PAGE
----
Squirty
Problem
Using a ruler and compass only, it is possible to construct a square in any triangle so that one side of the square rests on one side of the triangle, and the other two vertices of the square touch the other two sides of the triangle:
Can you find a way to construct the square, for any triangle?
Can you explain why your method works?
Getting Started
Can you draw a square ABCD with BC on the base PR of the triangle and the vertex D on the side PQ using ruler and compasses?
What happens to the point A as you enlarge the square? The interactivity may help. Move Q to specify your triangle, and then move D to enlarge the square.
How can you use this to help you draw the square you require?
Student Solutions
Thanks to Andrei of School 205 Bucharest for this well explained solution.
 First, I drew a line $HG$, perpendicular on $P$, and a line through H, parallel with $PR$.
 On it, I took a segment $HE$ of the same length with $HO$.
 Then I finished drawing the square $HEFO$, drawing $EF$ perpendicular on $PR$. The line PE intersects $QR$ in $A$.
 From $A$ I drew a parallel to $PR$ (let the intersection point with $PQ$ be $D$), and a perpendicular to $PR$ (let the intersection point with $PR$ be $B$).
 This way I found 3 vertices of the rectangle $ABCD$, and I finished the rectangle finding the vertex $C$ on $PR$, so that $CD$ is perpendicular to $PR$.
The rectangle $ABCD$ is a square because: Triangles $PEF$ and $PAB$ are similar, they are both rightangled triangles, with a common angle. The similarity ratio is: $${{PE}\over{PA}} = {{EF} \over {AB}}$$ Triangles $PEH$ and $PAD$ are similar, because angles $PEH$ and $PAD$ are equal and $HPE$ is a common angle. The similarity ratio $$\frac{PE}{PA} = \frac{HE}{AD}$$ From $(1)$ and $(2)$ $$ \frac{AB}{EF} = \frac{AD}{HE}$$ As $HE=EF$ (sides of a square) Therefore $ AB =AD$ $ ABCD$ is a rectangle with two adjacent sides equal
Therefore $ ABCD$ is a square.
Now, the construction of the inscribed square must be done in the following steps:
 Choose a point $H$ on side $PQ$, near $P$
 Draw line $HG$, perpendicular on $PR$
 Take the distance $HG$ as the compass distance, and draw a circle arc, with centre $G$. $F$ is the point of intersection of this arc with $PR$.
 Construct two circle arcs with centres $F$ and $H$ (with the same radius as before). Their intersection is point $E$, and $EFGH$ is a square.
 Draw line $PE$. Let the intersection point of this line with side $QR$ be $A$.
 Draw from $A$ parallel to $EF$ and $HE$. Their intersections with $PR$ and $QP$ are points $B$ and $D$ respectively.
 Draw from $D$ a parallel to $AB$. Its intersection with $PR$ is $C$.
 $ABCD$ is the square to be found.
Teachers' Resources
Why do this problem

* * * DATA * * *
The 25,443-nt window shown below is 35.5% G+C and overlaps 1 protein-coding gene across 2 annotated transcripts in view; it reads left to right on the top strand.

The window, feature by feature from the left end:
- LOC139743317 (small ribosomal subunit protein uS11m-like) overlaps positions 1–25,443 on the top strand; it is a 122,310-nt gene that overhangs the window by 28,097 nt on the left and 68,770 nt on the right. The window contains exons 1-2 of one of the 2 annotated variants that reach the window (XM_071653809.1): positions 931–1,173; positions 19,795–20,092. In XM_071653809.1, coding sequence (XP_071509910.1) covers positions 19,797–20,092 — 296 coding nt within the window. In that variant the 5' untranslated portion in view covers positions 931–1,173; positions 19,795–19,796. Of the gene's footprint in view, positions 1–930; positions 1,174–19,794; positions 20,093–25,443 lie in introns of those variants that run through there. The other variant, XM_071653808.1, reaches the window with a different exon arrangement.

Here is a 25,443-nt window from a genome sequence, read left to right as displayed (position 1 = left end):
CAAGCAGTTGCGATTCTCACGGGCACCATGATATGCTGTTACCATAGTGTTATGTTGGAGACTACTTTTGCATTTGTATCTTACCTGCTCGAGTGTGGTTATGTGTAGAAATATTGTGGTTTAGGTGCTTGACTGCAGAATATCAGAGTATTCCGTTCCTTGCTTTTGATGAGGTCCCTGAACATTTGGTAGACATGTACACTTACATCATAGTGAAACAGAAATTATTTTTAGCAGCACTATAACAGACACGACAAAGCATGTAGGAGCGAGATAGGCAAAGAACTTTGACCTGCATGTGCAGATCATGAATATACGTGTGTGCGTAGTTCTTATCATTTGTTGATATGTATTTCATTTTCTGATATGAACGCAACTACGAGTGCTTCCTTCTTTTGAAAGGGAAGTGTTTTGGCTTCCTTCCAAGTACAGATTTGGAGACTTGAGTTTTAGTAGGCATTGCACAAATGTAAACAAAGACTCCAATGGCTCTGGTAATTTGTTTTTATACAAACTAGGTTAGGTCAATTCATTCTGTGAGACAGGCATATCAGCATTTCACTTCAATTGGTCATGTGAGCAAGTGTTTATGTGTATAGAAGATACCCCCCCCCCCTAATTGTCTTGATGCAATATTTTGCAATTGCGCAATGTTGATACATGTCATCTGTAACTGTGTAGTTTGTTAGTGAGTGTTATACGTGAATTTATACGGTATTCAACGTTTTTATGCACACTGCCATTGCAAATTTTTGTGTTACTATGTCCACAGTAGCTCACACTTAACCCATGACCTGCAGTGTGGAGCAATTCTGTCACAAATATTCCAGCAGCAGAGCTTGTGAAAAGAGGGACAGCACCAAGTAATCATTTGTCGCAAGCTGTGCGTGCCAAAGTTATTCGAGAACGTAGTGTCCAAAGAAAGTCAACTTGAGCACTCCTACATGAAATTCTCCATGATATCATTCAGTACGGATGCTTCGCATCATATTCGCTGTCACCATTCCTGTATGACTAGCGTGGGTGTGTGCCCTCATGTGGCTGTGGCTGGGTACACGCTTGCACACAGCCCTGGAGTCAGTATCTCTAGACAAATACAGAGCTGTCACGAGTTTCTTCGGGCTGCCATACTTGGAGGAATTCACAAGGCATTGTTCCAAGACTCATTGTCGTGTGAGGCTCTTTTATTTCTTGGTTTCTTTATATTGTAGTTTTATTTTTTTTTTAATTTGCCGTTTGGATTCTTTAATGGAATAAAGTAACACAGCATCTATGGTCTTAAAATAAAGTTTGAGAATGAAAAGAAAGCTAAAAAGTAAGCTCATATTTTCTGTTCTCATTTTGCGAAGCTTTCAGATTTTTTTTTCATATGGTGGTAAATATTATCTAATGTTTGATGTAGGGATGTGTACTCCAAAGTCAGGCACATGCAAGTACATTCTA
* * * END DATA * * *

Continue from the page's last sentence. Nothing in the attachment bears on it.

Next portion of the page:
This activity is plain straight forward problem solving. Here with traditional instruments. Working out what the task is asking for, doing something which might help but isn't the whole solution, reviewing the result of that to see what might bethere to be noticed, and then using that observation to close the task. Along the way working into a deeper appreciation of the things we thought we
already knew and could do easily.
Possible approach
This printable worksheet may be useful: Squirty.
Start the group off with the task of drawing a square of any size, using only a ruler and compasses. There's plenty to challenge understanding just in that.
Next have each student draw a triangle, pointing out that because they can each draw the triangle they choose, what follows will be an exploration of any triangle.
Allow some discussion to establish that every student appreciates the task and that many 'first thoughts' about the task can be shared.
Pursue each suggestion, together as a group but with each student actually drawing for themselves. Exploring suggestions to their point of failure deepens understanding, skipping this reduces the value of the activity considerably.
If a prompt towards something fruitful is needed, point out that partially meeting criteria can sometimes be helpful in the problemsolving process. In this case to create a square, based on one side, one of whose 'top' corners touch one of the other two sides of the triangle. Several of these will be needed so that we can think about the special one of this set which touches both sides.
Take time to let students notice how they create their squares. How they choose the base or the 'touch point' and from that go on to create the rest of the square. Once they have three or four squares invite them to stand back, take a look and then share what they notice. Ask how that helps with the actual task.
This is a relatively closed task but follow the extension suggestion to foster a classroom culture that 'plays' with compasses and sparks with geometric reasoning and insight.
Here's a couple of nice problems to start discussion and play.

If I only have the three midpoints from the sides of a triangle can I recreate the triangle ?

If I only have the centres of three circles where each circle touches the other two can I recreate the circles.
As before, these tasks are to use ruler and compasses, but do allow the discussion to wander into methods which depart from that constraint.
Also take time to allow students to appreciate what kind of constraint 'ruler and compasses' imposes.
'Ruler' means tha points can be joined and the line continued indefinitely from both ends, and 'compasses' means that a length can be picked up and transferred somewhere else.
Key questions
 Can you draw a square using only a straight edge and a pair of compasses ?

What, in your own words, is the challenge or task here ?
 How might you start on that ? Can you do it 'straight off'' ?

How can you use that to get the square you want ?
Possible support
Stick with creating squares just using ruler and compasses constructions.
Possible extension
ZigZag explores more of what makes a square.